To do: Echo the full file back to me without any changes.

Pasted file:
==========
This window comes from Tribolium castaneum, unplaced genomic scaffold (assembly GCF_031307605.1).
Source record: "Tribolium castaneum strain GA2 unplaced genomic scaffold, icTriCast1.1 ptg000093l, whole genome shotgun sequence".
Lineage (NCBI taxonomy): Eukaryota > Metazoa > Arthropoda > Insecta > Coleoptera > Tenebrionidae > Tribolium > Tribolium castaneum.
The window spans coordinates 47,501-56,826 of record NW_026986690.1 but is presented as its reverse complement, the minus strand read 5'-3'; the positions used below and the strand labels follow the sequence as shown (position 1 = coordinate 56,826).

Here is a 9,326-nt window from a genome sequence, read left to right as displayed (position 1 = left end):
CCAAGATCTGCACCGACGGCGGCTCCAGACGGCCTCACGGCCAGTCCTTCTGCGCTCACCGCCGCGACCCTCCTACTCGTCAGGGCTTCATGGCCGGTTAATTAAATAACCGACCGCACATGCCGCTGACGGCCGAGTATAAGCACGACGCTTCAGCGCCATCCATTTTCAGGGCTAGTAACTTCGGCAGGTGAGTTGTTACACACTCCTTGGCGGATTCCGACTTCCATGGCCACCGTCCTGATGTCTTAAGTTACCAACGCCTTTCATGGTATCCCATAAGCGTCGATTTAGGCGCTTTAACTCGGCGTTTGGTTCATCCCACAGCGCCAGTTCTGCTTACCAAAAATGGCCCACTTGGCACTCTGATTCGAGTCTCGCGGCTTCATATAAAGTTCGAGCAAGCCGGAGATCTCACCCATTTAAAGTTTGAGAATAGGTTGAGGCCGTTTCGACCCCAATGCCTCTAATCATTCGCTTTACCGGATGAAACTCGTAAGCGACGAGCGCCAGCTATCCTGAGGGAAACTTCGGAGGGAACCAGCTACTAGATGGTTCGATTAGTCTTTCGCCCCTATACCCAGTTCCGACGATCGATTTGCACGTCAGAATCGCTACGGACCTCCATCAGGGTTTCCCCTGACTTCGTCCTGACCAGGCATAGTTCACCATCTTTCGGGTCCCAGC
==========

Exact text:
This window comes from Tribolium castaneum, unplaced genomic scaffold (assembly GCF_031307605.1).
Source record: "Tribolium castaneum strain GA2 unplaced genomic scaffold, icTriCast1.1 ptg000093l, whole genome shotgun sequence".
Lineage (NCBI taxonomy): Eukaryota > Metazoa > Arthropoda > Insecta > Coleoptera > Tenebrionidae > Tribolium > Tribolium castaneum.
The window spans coordinates 47,501-56,826 of record NW_026986690.1 but is presented as its reverse complement, the minus strand read 5'-3'; the positions used below and the strand labels follow the sequence as shown (position 1 = coordinate 56,826).

Here is a 9,326-nt window from a genome sequence, read left to right as displayed (position 1 = left end):
CCAAGATCTGCACCGACGGCGGCTCCAGACGGCCTCACGGCCAGTCCTTCTGCGCTCACCGCCGCGACCCTCCTACTCGTCAGGGCTTCATGGCCGGTTAATTAAATAACCGACCGCACATGCCGCTGACGGCCGAGTATAAGCACGACGCTTCAGCGCCATCCATTTTCAGGGCTAGTAACTTCGGCAGGTGAGTTGTTACACACTCCTTGGCGGATTCCGACTTCCATGGCCACCGTCCTGATGTCTTAAGTTACCAACGCCTTTCATGGTATCCCATAAGCGTCGATTTAGGCGCTTTAACTCGGCGTTTGGTTCATCCCACAGCGCCAGTTCTGCTTACCAAAAATGGCCCACTTGGCACTCTGATTCGAGTCTCGCGGCTTCATATAAAGTTCGAGCAAGCCGGAGATCTCACCCATTTAAAGTTTGAGAATAGGTTGAGGCCGTTTCGACCCCAATGCCTCTAATCATTCGCTTTACCGGATGAAACTCGTAAGCGACGAGCGCCAGCTATCCTGAGGGAAACTTCGGAGGGAACCAGCTACTAGATGGTTCGATTAGTCTTTCGCCCCTATACCCAGTTCCGACGATCGATTTGCACGTCAGAATCGCTACGGACCTCCATCAGGGTTTCCCCTGACTTCGTCCTGACCAGGCATAGTTCACCATCTTTCGGGTCCCAGC